Friday, January 6, 2012

The World of Tomorrow

The 1939 New York World's Fair, "Building the World of Tomorrow," was a grand spectacular celebrating progress. It optimistically looked forward to a future where science and technology would usher in a world of ever growing prosperity and peace. World War II, concentration camps, and the atomic bomb would chill this notion, but in 1939, as the Great Depression waned, the fair's theme resonated with the American public.

This souvenir peepshow created by Elizabeth Hale and the famous type designer Warren Chappell, offers the viewer a glimpse of the utopian future: the fair itself. The book's structure allows it to collapse then fold out like an accordion to create depth.

Come take a peep by asking for Rare GV1525.H3 W6 1939

Tuesday, January 3, 2012

Association Copies

Sometimes a book is exciting not so much for its contents but because of its past: the places it has been or the hands that once held it. This copy of John Bunyan's Pilgrim's Progress (London: John Murray and John Mayor, 1830) is in our collections not because it is a particularly rare edition, but because its bookplate makes it highly collectable: it belonged to Charles Dickens.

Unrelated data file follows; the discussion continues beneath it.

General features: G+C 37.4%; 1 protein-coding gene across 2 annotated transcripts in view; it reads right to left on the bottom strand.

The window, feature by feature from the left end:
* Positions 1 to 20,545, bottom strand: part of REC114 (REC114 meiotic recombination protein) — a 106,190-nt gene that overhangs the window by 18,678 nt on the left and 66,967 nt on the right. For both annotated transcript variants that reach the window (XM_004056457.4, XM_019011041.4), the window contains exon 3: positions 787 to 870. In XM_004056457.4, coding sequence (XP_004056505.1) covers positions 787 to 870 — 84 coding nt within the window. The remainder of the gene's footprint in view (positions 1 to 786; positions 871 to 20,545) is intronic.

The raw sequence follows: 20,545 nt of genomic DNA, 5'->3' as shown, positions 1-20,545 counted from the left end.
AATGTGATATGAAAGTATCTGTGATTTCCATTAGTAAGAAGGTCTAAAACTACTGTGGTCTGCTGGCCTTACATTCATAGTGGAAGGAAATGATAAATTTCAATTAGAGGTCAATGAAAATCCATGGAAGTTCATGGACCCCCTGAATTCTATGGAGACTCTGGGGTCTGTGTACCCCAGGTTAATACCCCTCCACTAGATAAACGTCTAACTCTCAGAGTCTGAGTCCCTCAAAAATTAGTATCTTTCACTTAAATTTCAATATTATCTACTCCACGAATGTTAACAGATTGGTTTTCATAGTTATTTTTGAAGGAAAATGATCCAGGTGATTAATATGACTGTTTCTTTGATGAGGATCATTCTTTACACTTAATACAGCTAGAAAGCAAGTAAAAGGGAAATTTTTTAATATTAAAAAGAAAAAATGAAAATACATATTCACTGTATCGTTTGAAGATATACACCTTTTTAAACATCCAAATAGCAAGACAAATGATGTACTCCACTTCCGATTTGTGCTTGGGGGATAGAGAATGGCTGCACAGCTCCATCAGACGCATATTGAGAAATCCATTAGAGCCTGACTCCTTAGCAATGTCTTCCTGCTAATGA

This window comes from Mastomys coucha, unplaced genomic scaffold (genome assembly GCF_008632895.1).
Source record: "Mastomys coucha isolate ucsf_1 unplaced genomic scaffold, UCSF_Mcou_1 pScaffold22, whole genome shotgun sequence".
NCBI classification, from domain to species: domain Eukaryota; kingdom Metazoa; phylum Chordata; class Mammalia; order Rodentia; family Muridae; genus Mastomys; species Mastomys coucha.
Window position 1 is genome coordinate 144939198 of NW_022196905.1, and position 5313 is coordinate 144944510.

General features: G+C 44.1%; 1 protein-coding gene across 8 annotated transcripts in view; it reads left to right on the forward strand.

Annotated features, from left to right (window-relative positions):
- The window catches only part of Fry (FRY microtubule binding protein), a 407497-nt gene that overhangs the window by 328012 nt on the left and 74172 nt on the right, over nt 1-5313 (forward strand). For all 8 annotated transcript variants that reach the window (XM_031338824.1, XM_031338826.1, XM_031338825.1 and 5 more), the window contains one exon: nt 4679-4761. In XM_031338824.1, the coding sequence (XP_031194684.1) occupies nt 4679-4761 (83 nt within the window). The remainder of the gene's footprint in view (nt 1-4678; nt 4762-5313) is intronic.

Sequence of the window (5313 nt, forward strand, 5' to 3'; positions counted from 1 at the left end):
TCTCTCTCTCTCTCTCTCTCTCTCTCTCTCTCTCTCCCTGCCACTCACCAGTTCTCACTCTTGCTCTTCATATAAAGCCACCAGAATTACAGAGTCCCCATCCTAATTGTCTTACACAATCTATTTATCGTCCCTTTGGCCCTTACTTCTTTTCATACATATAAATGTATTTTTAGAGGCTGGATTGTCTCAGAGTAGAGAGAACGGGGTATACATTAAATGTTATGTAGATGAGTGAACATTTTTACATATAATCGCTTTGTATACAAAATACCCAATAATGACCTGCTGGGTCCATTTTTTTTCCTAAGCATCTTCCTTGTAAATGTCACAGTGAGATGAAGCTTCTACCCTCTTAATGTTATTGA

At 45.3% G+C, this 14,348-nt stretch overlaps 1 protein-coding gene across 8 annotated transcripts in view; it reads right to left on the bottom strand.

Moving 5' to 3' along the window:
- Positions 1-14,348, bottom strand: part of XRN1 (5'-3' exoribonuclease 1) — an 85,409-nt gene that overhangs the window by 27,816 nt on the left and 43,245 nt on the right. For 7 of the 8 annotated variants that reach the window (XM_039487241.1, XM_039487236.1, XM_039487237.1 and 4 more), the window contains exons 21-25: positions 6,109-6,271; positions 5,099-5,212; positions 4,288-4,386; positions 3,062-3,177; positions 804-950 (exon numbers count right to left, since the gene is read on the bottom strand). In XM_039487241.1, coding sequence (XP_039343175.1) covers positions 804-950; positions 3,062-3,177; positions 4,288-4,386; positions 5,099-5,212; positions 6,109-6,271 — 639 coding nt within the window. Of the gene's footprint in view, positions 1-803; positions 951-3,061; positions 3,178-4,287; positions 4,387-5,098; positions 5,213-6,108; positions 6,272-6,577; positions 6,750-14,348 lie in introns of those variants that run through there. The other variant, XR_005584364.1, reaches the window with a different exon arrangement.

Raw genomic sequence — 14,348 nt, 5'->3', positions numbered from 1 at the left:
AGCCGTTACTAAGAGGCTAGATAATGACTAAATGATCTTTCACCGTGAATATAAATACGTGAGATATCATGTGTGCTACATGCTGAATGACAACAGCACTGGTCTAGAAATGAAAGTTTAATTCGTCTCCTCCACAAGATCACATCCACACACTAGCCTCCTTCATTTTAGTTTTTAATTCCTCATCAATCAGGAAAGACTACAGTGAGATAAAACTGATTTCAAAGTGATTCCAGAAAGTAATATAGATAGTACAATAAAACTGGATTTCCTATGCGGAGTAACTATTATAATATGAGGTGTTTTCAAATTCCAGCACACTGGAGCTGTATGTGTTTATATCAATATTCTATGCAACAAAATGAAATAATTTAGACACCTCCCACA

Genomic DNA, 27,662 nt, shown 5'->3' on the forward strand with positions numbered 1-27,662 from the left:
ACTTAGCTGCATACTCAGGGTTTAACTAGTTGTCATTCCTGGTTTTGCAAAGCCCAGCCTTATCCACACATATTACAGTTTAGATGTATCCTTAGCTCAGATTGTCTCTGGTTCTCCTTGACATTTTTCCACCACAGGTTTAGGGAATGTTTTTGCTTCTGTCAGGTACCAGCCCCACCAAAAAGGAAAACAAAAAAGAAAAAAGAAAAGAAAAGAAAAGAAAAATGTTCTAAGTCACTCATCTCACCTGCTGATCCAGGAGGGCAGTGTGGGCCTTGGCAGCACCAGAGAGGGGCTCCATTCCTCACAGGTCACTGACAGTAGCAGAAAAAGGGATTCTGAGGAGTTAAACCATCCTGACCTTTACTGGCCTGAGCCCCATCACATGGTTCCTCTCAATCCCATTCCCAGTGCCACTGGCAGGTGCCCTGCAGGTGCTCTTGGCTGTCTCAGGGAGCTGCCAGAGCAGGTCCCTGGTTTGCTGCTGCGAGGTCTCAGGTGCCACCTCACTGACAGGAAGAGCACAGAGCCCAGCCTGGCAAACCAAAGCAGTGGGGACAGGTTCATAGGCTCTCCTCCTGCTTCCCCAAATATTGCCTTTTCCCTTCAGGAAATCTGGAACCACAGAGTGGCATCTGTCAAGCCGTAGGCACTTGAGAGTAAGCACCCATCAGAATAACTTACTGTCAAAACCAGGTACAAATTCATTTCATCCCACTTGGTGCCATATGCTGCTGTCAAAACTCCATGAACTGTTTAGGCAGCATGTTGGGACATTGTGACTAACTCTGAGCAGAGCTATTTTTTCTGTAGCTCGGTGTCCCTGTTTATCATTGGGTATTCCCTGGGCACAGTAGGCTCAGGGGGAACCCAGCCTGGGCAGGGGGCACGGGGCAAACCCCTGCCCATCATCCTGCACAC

In other cases, rare editions, valuable in their own right, take on a magical quality because of a simple bookplate or signature. Here is Henry James' copy of the first edition of Swift's Gulliver's Travels (London: Benj. Motte, 1726), and William Morris' copy of The Story of the Moste Noble and Worthy Kynge Arthur (London: Wyllyam Copland, 1557). While it is easy to think of Morris enjoying Malory, it is more challenging to imagine how Dickens read Bunyan or James dealt with Swift.

You can see them all by asking for Val 826D55 FB9 (Bunyan) Rare PR3724.G7 1726c (Swift), and Rare PR2043.W5 1557 (Malory).